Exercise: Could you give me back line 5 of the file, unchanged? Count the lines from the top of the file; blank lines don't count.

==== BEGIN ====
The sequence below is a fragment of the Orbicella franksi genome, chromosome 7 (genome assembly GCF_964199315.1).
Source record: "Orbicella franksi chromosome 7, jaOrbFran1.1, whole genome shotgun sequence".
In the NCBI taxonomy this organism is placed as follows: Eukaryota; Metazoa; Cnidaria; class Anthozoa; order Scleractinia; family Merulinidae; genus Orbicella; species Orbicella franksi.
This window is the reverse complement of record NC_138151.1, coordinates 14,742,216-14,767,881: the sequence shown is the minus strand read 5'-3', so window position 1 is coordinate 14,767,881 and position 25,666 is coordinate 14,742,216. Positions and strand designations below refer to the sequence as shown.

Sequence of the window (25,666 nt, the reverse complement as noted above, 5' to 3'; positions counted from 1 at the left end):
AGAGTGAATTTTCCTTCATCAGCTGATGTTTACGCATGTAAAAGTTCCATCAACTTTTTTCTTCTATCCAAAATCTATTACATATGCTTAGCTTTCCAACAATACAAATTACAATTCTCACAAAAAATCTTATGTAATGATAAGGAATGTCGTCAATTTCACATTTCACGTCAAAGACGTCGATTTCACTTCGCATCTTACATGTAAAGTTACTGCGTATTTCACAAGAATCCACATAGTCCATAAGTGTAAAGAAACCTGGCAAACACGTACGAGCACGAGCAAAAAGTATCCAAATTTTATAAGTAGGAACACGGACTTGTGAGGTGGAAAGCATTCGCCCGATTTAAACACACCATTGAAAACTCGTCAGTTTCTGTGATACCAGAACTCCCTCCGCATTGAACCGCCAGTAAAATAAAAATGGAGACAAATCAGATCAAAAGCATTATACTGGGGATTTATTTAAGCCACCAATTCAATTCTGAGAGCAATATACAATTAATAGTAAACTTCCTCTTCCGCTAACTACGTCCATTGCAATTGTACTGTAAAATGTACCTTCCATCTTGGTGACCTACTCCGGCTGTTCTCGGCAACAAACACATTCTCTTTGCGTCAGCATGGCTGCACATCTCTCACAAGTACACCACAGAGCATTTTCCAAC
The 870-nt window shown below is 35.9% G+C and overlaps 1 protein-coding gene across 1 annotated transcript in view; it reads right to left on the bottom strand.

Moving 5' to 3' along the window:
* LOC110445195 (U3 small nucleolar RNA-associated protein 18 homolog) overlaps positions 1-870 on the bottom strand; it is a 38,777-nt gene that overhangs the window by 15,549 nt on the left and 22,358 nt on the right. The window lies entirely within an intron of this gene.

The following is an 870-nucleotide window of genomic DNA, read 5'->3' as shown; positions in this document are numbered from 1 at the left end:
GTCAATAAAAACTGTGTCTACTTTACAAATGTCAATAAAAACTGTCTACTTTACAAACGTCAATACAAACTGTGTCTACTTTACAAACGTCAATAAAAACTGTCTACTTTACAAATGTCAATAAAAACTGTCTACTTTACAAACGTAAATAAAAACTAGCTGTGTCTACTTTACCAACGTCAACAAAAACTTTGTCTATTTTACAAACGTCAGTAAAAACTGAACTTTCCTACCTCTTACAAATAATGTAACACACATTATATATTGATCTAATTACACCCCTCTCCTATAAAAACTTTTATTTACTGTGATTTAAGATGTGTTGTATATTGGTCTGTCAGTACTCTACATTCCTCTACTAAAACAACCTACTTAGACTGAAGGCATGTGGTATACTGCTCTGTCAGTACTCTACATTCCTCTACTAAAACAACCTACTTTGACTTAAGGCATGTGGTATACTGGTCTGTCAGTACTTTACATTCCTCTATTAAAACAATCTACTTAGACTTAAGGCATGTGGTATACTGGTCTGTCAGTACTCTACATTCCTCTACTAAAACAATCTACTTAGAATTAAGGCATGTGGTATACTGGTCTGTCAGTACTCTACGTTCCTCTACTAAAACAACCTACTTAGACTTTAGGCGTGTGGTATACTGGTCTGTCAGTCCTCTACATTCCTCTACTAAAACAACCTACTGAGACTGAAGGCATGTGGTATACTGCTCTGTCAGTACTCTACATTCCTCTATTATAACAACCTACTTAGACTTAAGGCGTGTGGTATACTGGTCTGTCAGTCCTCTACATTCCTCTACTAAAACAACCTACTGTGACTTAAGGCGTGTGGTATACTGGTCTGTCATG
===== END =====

Sequence of the window (25,666 nt, the reverse complement as noted above, 5' to 3'; positions counted from 1 at the left end):